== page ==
Slow-wave sleep during a brief nap is related to reduced cognitive deficits during sleep deprivation

Sleep. 2021 Nov 12;44(11):zsab152. doi: 10.1093/sleep/zsab152.


Sleeping for a short period (i.e. napping) may help mitigate impairments in cognitive processing caused by sleep deprivation, but there is limited research on effects of brief naps in particular. Here, we tested the effect of a brief nap opportunity (30- or 60-min) during a period of sleep deprivation on two cognitive processes with broad scope, placekeeping and vigilant attention. In the evening, participants (N = 280) completed a placekeeping task (UNRAVEL) and a vigilant attention task (Psychomotor Vigilance Task [PVT]) and were randomly assigned to either stay awake overnight or sleep at home. Sleep-deprived participants were randomly assigned to receive either no nap opportunity, a 30-min opportunity, or a 60-min opportunity. Participants who napped were set up with polysomnography. The next morning, sleep participants returned, and all participants completed UNRAVEL and the PVT. Sleep deprivation impaired performance on both tasks, but nap opportunity did not reduce the impairment, suggesting that naps longer than those tested may be necessary to cause group differences. However, in participants who napped, more time spent in slow-wave sleep (SWS) was associated with reduced performance deficits on both tasks, effects we interpret in terms of the role of SWS in alleviating sleep pressure and facilitating memory consolidation.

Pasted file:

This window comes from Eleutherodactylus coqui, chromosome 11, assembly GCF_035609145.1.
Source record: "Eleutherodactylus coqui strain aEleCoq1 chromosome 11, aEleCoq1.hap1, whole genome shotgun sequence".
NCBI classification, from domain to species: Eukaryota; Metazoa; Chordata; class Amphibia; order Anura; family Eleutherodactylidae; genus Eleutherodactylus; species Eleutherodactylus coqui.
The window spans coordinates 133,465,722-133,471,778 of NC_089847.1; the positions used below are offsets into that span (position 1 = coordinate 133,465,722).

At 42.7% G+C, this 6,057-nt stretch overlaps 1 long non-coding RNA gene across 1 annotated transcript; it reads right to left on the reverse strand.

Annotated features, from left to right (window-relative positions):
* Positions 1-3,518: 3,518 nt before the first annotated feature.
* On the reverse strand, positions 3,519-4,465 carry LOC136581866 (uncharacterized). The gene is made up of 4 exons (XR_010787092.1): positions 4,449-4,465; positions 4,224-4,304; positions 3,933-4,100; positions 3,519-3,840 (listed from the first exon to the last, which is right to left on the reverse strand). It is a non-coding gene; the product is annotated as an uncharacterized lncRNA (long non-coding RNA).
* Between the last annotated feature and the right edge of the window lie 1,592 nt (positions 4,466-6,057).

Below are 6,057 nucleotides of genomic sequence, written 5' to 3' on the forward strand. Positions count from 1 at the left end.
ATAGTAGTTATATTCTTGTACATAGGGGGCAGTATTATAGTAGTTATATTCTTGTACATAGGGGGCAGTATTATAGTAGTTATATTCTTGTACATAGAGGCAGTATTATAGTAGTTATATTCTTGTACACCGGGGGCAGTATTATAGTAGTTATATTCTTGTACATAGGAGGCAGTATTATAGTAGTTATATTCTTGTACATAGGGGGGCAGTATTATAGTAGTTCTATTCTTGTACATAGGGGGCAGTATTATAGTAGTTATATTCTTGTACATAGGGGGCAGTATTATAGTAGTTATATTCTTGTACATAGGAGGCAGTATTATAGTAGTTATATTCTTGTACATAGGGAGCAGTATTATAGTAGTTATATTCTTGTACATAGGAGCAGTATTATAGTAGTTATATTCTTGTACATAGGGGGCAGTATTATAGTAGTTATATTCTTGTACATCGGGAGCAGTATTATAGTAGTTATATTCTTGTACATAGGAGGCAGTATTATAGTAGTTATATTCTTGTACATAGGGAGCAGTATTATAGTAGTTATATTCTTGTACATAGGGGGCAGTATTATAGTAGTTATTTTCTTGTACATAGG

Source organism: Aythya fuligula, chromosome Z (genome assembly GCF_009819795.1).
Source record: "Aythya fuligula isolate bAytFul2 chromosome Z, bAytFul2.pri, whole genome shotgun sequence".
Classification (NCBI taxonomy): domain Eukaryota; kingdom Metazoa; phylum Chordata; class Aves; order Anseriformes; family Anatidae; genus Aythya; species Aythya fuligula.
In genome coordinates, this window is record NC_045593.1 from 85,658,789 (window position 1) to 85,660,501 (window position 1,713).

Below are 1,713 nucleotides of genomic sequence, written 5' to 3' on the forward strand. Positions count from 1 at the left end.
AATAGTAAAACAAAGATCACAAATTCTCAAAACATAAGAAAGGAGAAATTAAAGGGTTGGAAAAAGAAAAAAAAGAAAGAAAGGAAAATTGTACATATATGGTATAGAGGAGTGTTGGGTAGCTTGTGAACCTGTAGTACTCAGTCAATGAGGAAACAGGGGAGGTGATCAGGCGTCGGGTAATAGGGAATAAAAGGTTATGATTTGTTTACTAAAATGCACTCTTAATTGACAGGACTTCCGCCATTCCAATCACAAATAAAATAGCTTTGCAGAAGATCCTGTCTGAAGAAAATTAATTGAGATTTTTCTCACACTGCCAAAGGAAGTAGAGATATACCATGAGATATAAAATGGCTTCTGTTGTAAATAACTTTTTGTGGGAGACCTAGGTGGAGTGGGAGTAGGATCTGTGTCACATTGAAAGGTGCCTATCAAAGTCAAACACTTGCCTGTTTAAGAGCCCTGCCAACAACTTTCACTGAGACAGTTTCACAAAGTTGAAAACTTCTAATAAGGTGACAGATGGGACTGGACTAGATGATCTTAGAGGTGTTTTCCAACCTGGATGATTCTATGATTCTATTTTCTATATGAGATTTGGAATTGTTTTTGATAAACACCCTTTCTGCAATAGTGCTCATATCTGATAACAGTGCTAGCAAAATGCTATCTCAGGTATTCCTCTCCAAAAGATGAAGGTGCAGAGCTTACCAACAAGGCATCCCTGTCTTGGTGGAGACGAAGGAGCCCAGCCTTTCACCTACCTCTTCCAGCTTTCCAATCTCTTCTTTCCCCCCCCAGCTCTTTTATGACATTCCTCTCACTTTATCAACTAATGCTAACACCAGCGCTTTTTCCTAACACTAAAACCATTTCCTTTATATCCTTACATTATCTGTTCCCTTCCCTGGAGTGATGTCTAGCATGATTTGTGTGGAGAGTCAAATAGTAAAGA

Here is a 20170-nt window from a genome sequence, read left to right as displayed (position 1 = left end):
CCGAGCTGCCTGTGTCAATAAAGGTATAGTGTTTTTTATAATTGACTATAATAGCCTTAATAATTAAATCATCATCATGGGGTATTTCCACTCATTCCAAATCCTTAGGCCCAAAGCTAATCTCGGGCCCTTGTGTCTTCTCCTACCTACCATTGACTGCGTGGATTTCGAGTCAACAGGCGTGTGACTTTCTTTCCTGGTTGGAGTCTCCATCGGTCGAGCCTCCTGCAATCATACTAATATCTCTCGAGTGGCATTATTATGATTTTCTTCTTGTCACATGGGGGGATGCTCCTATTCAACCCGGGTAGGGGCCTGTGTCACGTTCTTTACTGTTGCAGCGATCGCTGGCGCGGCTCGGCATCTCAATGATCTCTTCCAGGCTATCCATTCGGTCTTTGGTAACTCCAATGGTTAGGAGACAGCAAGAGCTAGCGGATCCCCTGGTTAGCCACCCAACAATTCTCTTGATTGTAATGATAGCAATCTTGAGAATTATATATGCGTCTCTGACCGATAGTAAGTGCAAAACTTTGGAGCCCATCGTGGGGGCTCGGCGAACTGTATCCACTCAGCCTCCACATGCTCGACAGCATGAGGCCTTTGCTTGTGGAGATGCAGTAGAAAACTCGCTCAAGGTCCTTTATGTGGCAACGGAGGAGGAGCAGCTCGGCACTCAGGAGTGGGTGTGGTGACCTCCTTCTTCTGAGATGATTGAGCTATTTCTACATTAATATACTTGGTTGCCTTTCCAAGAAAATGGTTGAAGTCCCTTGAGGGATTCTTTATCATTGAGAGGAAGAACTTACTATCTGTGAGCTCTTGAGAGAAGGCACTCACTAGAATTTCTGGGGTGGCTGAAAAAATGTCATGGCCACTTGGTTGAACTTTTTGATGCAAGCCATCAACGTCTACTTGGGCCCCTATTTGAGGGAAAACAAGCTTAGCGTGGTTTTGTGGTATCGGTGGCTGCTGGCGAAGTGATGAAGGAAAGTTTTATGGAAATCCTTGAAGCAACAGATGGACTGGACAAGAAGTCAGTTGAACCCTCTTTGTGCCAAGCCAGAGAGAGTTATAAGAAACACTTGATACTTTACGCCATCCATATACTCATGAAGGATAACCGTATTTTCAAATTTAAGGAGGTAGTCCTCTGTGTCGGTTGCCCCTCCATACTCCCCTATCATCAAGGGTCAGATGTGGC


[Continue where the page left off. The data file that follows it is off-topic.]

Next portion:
Keywords: naps; placekeeping; polysomnography; sleep deprivation; slow-wave sleep; vigilant attention.

Publication types

  • Randomized Controlled Trial
  • Research Support, N.I.H., Extramural
  • Research Support, U.S. Gov't, Non-P.H.S.

MeSH terms

  • Cognition
  • Humans
  • Psychomotor Performance
  • Sleep
  • Sleep Deprivation* / complications
  • Sleep, Slow-Wave*
  • Wakefulness